What does adding Leonard Fournette mean to Tom Brady and the Bucs’ offense?

TAMPA. Fla. — The Tampa Bay Buccaneers continue to turn heads with a flurry of moves — first signing Tom Brady in free agency, then trading for Rob Gronkowski, then signing LeSean McCoy last month and on Wednesday, signing Leonard Fournette to a one-year deal.

How does Fournette fit in with the Bucs? What are their plans to use him? What are the fantasy implications of his role? Here are answers to some of the bigger questions:

What does Fournette add that the Bucs’ other running backs didn’t?

Team’s fear Fournette. They devise game plans around stopping him. That hasn’t been the case for a Bucs running back since Doug Martin. Bucs running backs faced a loaded box on just 21.5% of snaps last year — third lowest in the league, according to NFL Next Gen Stats. Over the past three seasons, Fournette saw at least eight defenders in the box on 255 snaps — second most in the NFL, behind Derrick Henry. This creates more opportunities for shots downfield for Brady.

“I remember when we was game-planning — it was all about him,” said Bucs linebacker Devin White, who played with Fournette at LSU and faced him in the Bucs’ Week 13 game last season. “You’ve gotta pick your poison with us. And before he came [to Tampa Bay], you still had to pick your poison, but I think he’s a harder runner than the guys that we’ve got. I think we’ve got more elusive backs, and I feel like he’s a more downhill runner. You’ve gotta respect him in the run game.”

The other thing about Fournette is, he doesn’t need a great offensive line to block for him. He’s big enough and powerful enough to create his own running lanes and get yards after contact. Fournette’s 562 rushing yards after first contact last year was fifth most in the NFL, and he averaged 2.12 yards per rush after first contact, whereas Ronald Jones averaged 1.86 and McCoy averaged 1.39. And while the Bucs believe Jones has improved enough with his hands to be a three-down back, he can still can be a liability in pass protection. He was benched in the second half against the Jaguars last season for a missed blitz assignment that led to a sack. The Bucs believe Fournette is fine in this area — he’s a willing blocker and very strong.

Who’s the No. 1 running back? What happens to third-round pick Ke’Shawn Vaughn?

Coach Bruce Arians said Thursday that Jones will remain the starter. “It’s his job if he wins it or loses it,” Arians said Jones. “He’s already got it, so he’s gonna have to screw it up. I don’t see that happening.”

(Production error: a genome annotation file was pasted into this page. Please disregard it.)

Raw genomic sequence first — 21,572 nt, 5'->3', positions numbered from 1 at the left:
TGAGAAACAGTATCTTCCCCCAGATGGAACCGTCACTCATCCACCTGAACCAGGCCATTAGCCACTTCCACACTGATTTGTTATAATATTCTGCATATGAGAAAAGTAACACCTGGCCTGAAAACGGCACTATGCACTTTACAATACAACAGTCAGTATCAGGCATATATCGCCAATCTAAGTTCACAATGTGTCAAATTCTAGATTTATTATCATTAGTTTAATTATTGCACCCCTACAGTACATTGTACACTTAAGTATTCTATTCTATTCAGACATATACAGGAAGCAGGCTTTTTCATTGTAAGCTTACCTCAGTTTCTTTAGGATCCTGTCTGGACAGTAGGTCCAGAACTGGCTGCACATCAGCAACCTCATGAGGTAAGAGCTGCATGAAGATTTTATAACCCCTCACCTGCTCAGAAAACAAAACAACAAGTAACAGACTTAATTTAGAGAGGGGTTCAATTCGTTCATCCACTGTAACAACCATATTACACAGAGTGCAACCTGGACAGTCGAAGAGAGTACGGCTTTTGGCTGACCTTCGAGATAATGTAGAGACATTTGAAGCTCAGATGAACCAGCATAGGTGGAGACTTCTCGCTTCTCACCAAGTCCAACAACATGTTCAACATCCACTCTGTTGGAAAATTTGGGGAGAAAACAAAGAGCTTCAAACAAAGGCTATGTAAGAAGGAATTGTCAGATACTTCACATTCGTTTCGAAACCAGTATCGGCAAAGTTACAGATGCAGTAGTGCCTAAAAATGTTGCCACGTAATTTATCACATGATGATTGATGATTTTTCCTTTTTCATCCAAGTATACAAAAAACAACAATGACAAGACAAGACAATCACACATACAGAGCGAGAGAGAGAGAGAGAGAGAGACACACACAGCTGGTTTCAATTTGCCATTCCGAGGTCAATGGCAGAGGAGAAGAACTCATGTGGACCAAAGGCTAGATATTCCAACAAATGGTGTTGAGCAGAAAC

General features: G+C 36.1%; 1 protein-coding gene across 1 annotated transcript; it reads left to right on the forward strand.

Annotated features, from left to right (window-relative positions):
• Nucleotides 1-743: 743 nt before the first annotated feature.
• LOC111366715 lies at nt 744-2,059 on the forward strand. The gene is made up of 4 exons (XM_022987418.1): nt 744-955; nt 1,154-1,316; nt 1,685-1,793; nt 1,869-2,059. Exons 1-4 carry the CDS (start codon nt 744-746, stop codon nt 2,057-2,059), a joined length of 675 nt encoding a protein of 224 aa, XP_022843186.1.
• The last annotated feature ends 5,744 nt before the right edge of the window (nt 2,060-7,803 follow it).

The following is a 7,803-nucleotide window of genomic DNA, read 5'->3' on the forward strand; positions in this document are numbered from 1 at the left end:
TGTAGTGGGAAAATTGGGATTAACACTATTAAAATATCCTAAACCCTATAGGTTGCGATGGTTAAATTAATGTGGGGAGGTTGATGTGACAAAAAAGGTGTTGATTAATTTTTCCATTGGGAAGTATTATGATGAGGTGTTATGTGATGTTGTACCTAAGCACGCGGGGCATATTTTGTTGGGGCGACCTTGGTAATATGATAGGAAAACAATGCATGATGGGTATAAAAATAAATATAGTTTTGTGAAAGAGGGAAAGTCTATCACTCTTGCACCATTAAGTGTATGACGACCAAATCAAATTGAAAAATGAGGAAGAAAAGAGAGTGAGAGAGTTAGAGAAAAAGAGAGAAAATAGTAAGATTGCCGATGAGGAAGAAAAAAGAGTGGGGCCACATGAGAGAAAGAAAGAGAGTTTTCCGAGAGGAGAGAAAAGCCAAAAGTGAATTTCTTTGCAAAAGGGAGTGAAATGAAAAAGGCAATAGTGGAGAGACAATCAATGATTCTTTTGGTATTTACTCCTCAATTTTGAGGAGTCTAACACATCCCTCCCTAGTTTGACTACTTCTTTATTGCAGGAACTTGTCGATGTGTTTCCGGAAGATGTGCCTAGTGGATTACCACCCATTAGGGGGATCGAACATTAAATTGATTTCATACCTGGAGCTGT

Jones will see the first- and second-down action; McCoy can take those reps too, as well as be the third-down back. The head-scratcher is that neither Jones nor McCoy plays special teams. Last year’s third-down back, Dare Ogunbowale, does — he was a special-teams captain last year. But he’s not as quick as McCoy or as powerful as Fournette.

Backup running backs still get a lot of touches in Arians’ offense. After Jones was named the starter in Week 9 last season, he had 98 rushes and former starter Peyton Barber had 75 from Weeks 9-17. In terms of total offensive snap counts for the season, Jones got 402, Ogunbowale had 343 and Barber 321.

If the Bucs’ running backs are Jones, Fournette, McCoy and Ogunbowale, it would mean potentially losing Vaughn and seventh-round pick Raymond Calais — if they don’t clear waivers and sign to the practice squad. Vaughn and Calais have missed time, not only because there was no offseason program: Both were on the reserve/COVID-19 list at the start of camp.

Arians isn’t ruling out keeping five running backs. “Anything’s possible,” he said.

“Special-teams roles affect everything. If there’s a fifth back that’s a core special-teamer versus a linebacker or tight end that’s not, then yeah, they’re gonna be on the team but inactive on Sunday. We’ll put all that together in the next 48 hours.”



Adam Schefter reports on the Buccaneers adding former Jaguars running back Leonard Fournette on a one-year deal.

Why did the Jaguars cut Fournette?

It depends whom you ask. Jaguars coach Doug Marrone insisted that this was strictly an “on the field” move, but Fournette was working with the first-team offense throughout training camp and in the team’s scrimmage — even if there were concerns about how he fit into coordinator Jay Gruden’s offense.